The neurosurgeon (Fig. 2C) evaluates first if there is any urgent indication to surgery. If not, the patient is referred to the physiatrist for simultaneous rehabilitation program (phase 3). If there is a deferrable surgical indication, the patient is referred to a pain therapist for the most appropriate block(s) (epidural injection, facet or sacroiliac joint block). If conservative treatment is not effective, the neurosurgeon reevaluates the patient for possible surgical procedure or refers him to a rehabilitation program. If the diagnostic block is effective only for a few days, a radiofrequency procedure is planned. After that, the patient will be reevaluated by a neurosurgeon to define if there is still indication for surgery or if patient can be referred to simultaneous rehabilitation program with a psychologist.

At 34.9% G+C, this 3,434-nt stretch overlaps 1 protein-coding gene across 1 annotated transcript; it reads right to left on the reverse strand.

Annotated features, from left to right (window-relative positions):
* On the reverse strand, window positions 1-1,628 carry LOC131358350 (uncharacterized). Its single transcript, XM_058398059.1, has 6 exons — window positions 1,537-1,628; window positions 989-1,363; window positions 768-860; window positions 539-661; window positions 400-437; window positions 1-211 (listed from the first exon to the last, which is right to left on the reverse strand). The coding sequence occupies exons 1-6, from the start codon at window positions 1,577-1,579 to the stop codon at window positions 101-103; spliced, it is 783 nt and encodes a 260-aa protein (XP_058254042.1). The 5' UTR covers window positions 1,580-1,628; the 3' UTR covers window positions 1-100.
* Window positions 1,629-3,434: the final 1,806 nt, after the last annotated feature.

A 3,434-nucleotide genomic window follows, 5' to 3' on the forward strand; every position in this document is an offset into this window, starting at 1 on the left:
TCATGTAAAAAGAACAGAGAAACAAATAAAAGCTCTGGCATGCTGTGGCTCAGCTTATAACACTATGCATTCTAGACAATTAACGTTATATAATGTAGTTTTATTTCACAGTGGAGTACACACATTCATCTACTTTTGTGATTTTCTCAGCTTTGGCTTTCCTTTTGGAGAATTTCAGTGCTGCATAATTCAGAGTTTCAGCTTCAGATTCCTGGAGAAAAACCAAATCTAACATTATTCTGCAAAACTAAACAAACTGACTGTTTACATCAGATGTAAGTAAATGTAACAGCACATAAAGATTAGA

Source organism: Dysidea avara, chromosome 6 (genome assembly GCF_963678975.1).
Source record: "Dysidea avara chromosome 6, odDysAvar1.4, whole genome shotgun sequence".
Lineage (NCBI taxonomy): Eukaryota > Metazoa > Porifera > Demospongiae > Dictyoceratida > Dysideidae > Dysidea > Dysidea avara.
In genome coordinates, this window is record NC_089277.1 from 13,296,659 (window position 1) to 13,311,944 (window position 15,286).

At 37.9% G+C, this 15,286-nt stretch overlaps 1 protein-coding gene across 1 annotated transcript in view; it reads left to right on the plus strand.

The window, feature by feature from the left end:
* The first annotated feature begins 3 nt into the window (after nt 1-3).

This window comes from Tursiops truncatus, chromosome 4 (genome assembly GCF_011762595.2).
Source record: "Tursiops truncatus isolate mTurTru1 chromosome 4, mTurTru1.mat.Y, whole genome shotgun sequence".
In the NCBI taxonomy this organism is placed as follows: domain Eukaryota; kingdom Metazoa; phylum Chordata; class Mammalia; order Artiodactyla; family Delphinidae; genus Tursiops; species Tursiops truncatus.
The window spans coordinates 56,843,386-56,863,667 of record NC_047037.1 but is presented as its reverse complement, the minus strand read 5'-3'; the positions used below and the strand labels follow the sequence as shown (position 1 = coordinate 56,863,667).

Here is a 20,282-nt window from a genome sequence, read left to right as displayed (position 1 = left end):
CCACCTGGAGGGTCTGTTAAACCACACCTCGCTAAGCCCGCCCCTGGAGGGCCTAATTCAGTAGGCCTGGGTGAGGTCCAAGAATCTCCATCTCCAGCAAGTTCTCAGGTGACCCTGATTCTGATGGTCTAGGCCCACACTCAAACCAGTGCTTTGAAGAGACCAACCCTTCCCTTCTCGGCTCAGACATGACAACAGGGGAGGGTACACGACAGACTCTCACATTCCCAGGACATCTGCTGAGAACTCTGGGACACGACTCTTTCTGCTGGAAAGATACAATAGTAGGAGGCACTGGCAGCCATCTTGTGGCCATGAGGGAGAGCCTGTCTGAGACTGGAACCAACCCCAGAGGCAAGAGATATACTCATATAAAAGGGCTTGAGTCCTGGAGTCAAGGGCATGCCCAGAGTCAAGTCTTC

If there is no clear surgical indication and, after diagnostic block(s) or injection(s), pain has not been resolved, a simultaneous multidisciplinary consultation is planned.
Finally, all patients who have not been referred to pain relief from a first approach and patients with complex pain are evaluated in a specific simultaneous multidisciplinary consultation in which physiatrist, neurosurgeon, pain therapist, and psychologist evaluate other diagnostic approaches or other type of second-level surgical procedures, such as new back surgery, spinal cord stimulation, or spinal pumps.
Phase 3: simultaneous rehabilitation program
After the first evaluation and identification of pain generator, a specific rehabilitation program is defined. If postural problems are identified, an analysis of the movement, through a high-definition dynamic motion capture, is performed before starting injections or radiofrequency procedures and after the rehabilitation program in order to make the postural effect of our treatment more objective as possible.